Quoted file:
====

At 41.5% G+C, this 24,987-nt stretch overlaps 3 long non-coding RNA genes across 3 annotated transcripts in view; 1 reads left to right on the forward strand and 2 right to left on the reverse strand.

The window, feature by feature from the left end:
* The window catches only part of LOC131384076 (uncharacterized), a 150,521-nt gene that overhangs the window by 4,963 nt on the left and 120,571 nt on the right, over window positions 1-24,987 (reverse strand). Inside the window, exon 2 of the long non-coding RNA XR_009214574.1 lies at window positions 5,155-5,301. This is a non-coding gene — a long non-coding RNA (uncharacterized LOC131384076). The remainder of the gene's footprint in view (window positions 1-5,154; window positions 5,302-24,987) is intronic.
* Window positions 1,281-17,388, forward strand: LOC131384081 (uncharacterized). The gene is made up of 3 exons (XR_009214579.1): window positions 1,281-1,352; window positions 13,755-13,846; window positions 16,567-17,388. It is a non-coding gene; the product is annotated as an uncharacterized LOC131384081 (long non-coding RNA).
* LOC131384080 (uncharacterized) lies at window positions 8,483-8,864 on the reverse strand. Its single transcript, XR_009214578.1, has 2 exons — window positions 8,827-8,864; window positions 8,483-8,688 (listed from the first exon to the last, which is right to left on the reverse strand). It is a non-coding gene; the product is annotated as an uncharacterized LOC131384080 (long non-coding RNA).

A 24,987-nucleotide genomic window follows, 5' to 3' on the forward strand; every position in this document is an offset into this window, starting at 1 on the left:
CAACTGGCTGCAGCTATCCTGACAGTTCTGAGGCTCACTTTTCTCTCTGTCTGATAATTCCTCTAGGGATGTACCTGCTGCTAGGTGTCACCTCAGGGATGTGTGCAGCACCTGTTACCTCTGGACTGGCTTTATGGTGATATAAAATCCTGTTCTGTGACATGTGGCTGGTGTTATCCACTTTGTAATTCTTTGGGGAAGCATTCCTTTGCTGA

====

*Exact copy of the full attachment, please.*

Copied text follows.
At 41.5% G+C, this 24,987-nt stretch overlaps 3 long non-coding RNA genes across 3 annotated transcripts in view; 1 reads left to right on the forward strand and 2 right to left on the reverse strand.

The window, feature by feature from the left end:
* The window catches only part of LOC131384076 (uncharacterized), a 150,521-nt gene that overhangs the window by 4,963 nt on the left and 120,571 nt on the right, over window positions 1-24,987 (reverse strand). Inside the window, exon 2 of the long non-coding RNA XR_009214574.1 lies at window positions 5,155-5,301. This is a non-coding gene — a long non-coding RNA (uncharacterized LOC131384076). The remainder of the gene's footprint in view (window positions 1-5,154; window positions 5,302-24,987) is intronic.
* Window positions 1,281-17,388, forward strand: LOC131384081 (uncharacterized). The gene is made up of 3 exons (XR_009214579.1): window positions 1,281-1,352; window positions 13,755-13,846; window positions 16,567-17,388. It is a non-coding gene; the product is annotated as an uncharacterized LOC131384081 (long non-coding RNA).
* LOC131384080 (uncharacterized) lies at window positions 8,483-8,864 on the reverse strand. Its single transcript, XR_009214578.1, has 2 exons — window positions 8,827-8,864; window positions 8,483-8,688 (listed from the first exon to the last, which is right to left on the reverse strand). It is a non-coding gene; the product is annotated as an uncharacterized LOC131384080 (long non-coding RNA).

A 24,987-nucleotide genomic window follows, 5' to 3' on the forward strand; every position in this document is an offset into this window, starting at 1 on the left:
CAACTGGCTGCAGCTATCCTGACAGTTCTGAGGCTCACTTTTCTCTCTGTCTGATAATTCCTCTAGGGATGTACCTGCTGCTAGGTGTCACCTCAGGGATGTGTGCAGCACCTGTTACCTCTGGACTGGCTTTATGGTGATATAAAATCCTGTTCTGTGACATGTGGCTGGTGTTATCCACTTTGTAATTCTTTGGGGAAGCATTCCTTTGCTGA